Prior to 2007, the post-Chalcolithic burials at Çatalhöyük were believed to date to the Roman and Byzantine periods based on the standard east-west extended orientation of the bodies (with the head to the west), grave construction and burial goods (or lack of them). Traces of wood and iron nails found within grave cuts indicate coffins were sometimes used. Some burials contain grave goods – usually glass or ceramic vessels, bronze toiletry items, carved bone hair pins and weaving tools, etc. These graves have been dated to the early Roman period based on artifact typologies. Other graves, however, do not contain burial goods or elaborate grave architecture. These have been interpreted as belonging to a Christian mortuary practice and assigned to the Late Roman/Byzantine period. These interpretations changed, however, after radiocarbon dates obtained for a series of burials from the East Mound showed that some of the graves date from the Late Seljuk period to the Ottoman period (13th-17th century AD) 1. During this time, the people of the region underwent a gradual process of conversion from Christianity to Islam. The reason we had not identified these burials as Islamic beforehand is because Christian and Muslim burial practices at Çatalhöyük are nearly identical; these similarities are due in large part to geography: in the Islamic burial tradition the shrouded body is placed directly in the ground (no coffin) on its right side so that it faces Mecca. Due to these spatial considerations, the orientation of the body will vary depending on its geographical relationship to the Arabian Peninsula. For example, a body buried in Egypt will be aligned north-south with the head to the south (facing east). A body buried in Iran will be oriented north-south with the head to the north (facing west). In Turkey, the body is oriented east-west with the head to the west (facing south) – an alignment that mirrors Christian burial practices. As such, the only feature of the Islamic tradition that distinguishes Muslim from Christian burials at Çatalhöyük is the placement of the body (or sometimes only the head) on its side so that it faces south towards Mecca. In addition, grave goods are not typically included in Christian or Muslim interments, making it difficult to date burials based on artifact typologies.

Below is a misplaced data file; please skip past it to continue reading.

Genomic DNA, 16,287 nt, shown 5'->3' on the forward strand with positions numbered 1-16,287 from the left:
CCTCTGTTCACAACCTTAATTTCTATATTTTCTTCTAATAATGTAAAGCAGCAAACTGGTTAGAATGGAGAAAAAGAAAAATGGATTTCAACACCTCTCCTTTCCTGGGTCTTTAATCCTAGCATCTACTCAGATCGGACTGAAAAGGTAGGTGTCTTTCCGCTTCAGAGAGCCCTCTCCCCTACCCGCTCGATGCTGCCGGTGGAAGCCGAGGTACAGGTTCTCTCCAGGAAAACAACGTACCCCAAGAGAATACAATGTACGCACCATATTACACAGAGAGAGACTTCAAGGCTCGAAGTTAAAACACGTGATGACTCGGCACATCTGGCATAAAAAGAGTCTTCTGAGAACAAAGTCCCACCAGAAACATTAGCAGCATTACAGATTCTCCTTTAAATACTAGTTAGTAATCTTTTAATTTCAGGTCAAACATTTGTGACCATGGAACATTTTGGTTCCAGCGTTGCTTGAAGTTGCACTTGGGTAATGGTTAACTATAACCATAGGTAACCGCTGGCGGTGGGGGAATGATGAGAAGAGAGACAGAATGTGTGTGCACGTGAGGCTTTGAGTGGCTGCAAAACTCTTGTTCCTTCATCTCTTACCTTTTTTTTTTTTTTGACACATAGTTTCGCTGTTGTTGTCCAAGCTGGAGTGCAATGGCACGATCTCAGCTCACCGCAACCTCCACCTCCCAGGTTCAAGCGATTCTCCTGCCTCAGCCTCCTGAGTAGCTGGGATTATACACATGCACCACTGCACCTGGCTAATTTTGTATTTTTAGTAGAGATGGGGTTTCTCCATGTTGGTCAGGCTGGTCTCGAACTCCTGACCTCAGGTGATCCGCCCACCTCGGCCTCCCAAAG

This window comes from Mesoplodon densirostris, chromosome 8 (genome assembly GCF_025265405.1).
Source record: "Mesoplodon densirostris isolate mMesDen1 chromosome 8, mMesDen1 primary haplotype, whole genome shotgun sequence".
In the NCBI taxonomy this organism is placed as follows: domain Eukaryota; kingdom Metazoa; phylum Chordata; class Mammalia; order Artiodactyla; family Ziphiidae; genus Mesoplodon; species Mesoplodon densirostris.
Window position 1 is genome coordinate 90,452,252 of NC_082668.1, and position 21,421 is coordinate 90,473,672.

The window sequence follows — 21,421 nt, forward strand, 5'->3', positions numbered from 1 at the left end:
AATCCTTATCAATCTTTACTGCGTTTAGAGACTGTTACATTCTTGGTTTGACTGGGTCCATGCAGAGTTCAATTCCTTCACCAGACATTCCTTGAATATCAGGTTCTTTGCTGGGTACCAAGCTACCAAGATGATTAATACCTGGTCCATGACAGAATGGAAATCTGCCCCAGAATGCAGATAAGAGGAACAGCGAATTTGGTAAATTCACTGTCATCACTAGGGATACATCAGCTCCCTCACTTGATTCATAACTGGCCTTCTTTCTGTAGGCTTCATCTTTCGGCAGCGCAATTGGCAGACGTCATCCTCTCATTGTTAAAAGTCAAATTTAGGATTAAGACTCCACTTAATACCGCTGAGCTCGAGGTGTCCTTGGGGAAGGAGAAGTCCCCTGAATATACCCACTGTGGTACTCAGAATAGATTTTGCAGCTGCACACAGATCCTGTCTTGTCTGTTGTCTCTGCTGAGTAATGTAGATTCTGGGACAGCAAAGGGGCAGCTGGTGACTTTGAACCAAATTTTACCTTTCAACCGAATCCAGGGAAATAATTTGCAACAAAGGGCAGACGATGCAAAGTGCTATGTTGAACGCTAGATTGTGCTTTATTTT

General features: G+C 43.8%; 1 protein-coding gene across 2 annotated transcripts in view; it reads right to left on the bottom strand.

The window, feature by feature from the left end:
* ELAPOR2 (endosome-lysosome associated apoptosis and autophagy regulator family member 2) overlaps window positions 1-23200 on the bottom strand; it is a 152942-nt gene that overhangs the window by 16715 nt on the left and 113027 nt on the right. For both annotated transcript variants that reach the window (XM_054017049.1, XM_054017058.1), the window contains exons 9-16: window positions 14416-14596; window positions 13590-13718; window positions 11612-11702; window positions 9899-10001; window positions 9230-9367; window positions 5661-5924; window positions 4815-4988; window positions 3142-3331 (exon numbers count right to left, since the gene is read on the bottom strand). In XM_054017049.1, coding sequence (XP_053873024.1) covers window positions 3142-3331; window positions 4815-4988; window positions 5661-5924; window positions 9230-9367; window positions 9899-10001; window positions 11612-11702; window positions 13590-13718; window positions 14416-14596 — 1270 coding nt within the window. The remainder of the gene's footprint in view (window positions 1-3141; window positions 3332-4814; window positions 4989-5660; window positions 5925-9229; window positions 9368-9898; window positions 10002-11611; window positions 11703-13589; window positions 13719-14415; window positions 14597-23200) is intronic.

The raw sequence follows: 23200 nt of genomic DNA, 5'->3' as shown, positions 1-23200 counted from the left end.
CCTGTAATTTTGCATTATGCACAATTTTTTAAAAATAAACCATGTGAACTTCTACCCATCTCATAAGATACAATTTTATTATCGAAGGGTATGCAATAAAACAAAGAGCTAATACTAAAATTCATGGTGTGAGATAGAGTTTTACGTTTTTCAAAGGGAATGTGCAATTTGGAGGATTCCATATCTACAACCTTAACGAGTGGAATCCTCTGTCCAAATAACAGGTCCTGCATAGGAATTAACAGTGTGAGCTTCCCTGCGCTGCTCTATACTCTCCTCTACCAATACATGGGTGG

At some point in time the local population stopped using the mound at Çatalhöyük as a place of burial. Perhaps it was no longer considered appropriate for Muslims to be buried among the ancient graves of non-believers. A walled cemetery within the village of Küçükköy now serves as the last resting place for the townspeople – except for Güllü Ayşa. Her story, recounted by the local staff who work at the site, is a sad one. Accused of adultery, she had earned a reputation among the villagers as a “kötü yola düşmüş kadın” – a fallen woman. For the remainder of her life she was considered an outcast; when she died the townspeople would not allow her a proper burial in the village cemetery. Instead, her family buried her on the high mound that looms above the village. They must have remembered, however dimly, the long history of burials that once took place there. If she could not be buried with her family in the town itself, at least she would join the much older community of the dead at Çatalhöyük. Today she lies peacefully among the graves of the ancients: pagan, Christian and Muslim. The inscription on her grave marker reads: “Hu Merhume Huseyin kızı Güllü Ayşa Ruhuna Fatiha 22/2/1933” “The late Güllü Ayşa, Daughter of Huseyin, A prayer for her soul”
1Kwiatkowska, M. (2009) Byzantine and Muslim cemeteries at Çatalhöyük – an outline. In Vorderstrasse, T. and Roodenberg, J. (eds.), Archaeology of the Countryside in Medieval Anatolia (PIHANS 113). Leiden: Netherlands Institute for the Near East.